Cute Tykes

These lovely children are placed in the Mearns Family Album next to the photo of Minnie Johns. Considering the news that Iggy found yesterday (that she had suffered from typhoid and her husband succumbed to it) it is unlikely that these were her children. You see, Minnie married Robert T. Groves on February 5, 1890, and in August that year it was reported that Robert Groves had died. Not quite enough time to produce two lovely children. Minnie was definitely a friend of the family as Rutledge Gifford was an usher at the wedding. Perhaps they knew each other from school or church. How sad to be married just seven short months.

Now back to the children. The boy looks a lot to me like the boy in the following photo.

What do you all think? While the pair of children was photographed in Geneva, NY and the small family was photographed in Columbia City, IN, we know that the family and friends of the Mearns lived in both areas. It is possible they moved from Indiana to New York. Tomorrow I’ll show you another photo I think is of this family and you can weigh in on that too.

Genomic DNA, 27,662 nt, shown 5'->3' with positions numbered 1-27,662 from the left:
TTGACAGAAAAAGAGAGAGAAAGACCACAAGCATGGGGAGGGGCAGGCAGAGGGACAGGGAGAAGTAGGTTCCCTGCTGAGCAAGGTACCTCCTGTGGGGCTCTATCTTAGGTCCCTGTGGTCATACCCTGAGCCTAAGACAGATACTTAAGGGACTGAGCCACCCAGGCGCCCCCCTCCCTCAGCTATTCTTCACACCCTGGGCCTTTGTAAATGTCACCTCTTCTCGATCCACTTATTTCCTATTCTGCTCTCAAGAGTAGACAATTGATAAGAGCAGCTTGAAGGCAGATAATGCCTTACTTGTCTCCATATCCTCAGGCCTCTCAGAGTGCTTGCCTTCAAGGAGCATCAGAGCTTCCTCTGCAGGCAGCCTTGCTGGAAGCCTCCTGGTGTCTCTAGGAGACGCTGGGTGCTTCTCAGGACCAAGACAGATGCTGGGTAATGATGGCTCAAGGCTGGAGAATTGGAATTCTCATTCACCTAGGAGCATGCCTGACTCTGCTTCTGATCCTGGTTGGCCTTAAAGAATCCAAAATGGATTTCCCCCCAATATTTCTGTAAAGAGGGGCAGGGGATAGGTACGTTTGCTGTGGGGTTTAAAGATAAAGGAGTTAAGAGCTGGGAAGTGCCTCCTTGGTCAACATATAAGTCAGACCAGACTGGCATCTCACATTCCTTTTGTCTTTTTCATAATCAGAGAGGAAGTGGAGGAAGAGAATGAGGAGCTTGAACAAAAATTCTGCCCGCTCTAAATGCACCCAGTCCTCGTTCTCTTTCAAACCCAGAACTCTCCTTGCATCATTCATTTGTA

Our first photographer was Theodore H. Wood and the second was Dot’s Studio.


Ms. Clugston, what is your name?

I am feeling pretty good tonight (thank you Vicodin) so I will try to put in a couple posts. This photo was identified on the back as Marnie or Mamie Clugston and dated January 20, 1890. In the album the person who went around identifying people wrote Fannie Clugston, Indiana. My guess is the name is truly Marnie / Mamie as it was probably written closer to the date of the photo. Her dress is very interesting. It appears to be composed of loosely rusched voile or other lightweight fabric, which was secured to an under layer. The neckband is probably 1 1/2″ high and shows off a lovely brooch and a strand of pearls above it. She may also be wearing earrings, I can’t quite tell.

The photo was made by Dot’s Studio in Columbia City, Indiana. We know that the fancy deckled edges of the card stock were available between 1886-1900 but were most popular in the 1890s. I cannot see the sleeves of the dress to give a better date, but I’ll go with the 1890s.

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